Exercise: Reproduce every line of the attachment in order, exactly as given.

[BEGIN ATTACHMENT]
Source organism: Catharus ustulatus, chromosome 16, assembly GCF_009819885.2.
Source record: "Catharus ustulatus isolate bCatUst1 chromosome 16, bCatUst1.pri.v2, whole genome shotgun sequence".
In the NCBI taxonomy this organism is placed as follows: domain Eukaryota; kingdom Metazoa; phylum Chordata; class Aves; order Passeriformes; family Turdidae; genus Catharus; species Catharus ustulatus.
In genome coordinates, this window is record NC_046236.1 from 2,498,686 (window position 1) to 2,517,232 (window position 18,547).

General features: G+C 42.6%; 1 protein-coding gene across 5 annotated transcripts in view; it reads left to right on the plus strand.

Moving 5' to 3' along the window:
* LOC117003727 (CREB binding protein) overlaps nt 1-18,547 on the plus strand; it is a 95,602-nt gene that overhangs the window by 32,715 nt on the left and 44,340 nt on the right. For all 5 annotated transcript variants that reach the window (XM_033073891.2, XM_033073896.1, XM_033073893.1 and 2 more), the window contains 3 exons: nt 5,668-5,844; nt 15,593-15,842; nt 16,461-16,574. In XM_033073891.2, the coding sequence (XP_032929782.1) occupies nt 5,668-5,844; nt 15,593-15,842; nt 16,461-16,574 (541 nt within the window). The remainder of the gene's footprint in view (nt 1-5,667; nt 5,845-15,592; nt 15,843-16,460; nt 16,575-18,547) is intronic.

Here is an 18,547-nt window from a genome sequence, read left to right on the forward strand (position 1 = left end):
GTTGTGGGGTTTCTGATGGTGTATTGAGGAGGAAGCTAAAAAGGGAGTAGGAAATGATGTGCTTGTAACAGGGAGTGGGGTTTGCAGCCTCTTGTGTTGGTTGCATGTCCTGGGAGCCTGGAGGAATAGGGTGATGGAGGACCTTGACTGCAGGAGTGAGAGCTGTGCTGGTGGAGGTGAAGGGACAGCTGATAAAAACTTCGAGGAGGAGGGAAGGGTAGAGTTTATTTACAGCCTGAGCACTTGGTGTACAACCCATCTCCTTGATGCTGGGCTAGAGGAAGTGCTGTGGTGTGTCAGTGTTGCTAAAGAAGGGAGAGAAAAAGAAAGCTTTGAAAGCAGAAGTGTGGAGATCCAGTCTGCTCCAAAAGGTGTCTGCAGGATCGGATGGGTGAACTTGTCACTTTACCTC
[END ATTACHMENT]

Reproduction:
Source organism: Catharus ustulatus, chromosome 16, assembly GCF_009819885.2.
Source record: "Catharus ustulatus isolate bCatUst1 chromosome 16, bCatUst1.pri.v2, whole genome shotgun sequence".
In the NCBI taxonomy this organism is placed as follows: domain Eukaryota; kingdom Metazoa; phylum Chordata; class Aves; order Passeriformes; family Turdidae; genus Catharus; species Catharus ustulatus.
In genome coordinates, this window is record NC_046236.1 from 2,498,686 (window position 1) to 2,517,232 (window position 18,547).

General features: G+C 42.6%; 1 protein-coding gene across 5 annotated transcripts in view; it reads left to right on the plus strand.

Moving 5' to 3' along the window:
* LOC117003727 (CREB binding protein) overlaps nt 1-18,547 on the plus strand; it is a 95,602-nt gene that overhangs the window by 32,715 nt on the left and 44,340 nt on the right. For all 5 annotated transcript variants that reach the window (XM_033073891.2, XM_033073896.1, XM_033073893.1 and 2 more), the window contains 3 exons: nt 5,668-5,844; nt 15,593-15,842; nt 16,461-16,574. In XM_033073891.2, the coding sequence (XP_032929782.1) occupies nt 5,668-5,844; nt 15,593-15,842; nt 16,461-16,574 (541 nt within the window). The remainder of the gene's footprint in view (nt 1-5,667; nt 5,845-15,592; nt 15,843-16,460; nt 16,575-18,547) is intronic.

Here is an 18,547-nt window from a genome sequence, read left to right on the forward strand (position 1 = left end):
GTTGTGGGGTTTCTGATGGTGTATTGAGGAGGAAGCTAAAAAGGGAGTAGGAAATGATGTGCTTGTAACAGGGAGTGGGGTTTGCAGCCTCTTGTGTTGGTTGCATGTCCTGGGAGCCTGGAGGAATAGGGTGATGGAGGACCTTGACTGCAGGAGTGAGAGCTGTGCTGGTGGAGGTGAAGGGACAGCTGATAAAAACTTCGAGGAGGAGGGAAGGGTAGAGTTTATTTACAGCCTGAGCACTTGGTGTACAACCCATCTCCTTGATGCTGGGCTAGAGGAAGTGCTGTGGTGTGTCAGTGTTGCTAAAGAAGGGAGAGAAAAAGAAAGCTTTGAAAGCAGAAGTGTGGAGATCCAGTCTGCTCCAAAAGGTGTCTGCAGGATCGGATGGGTGAACTTGTCACTTTACCTC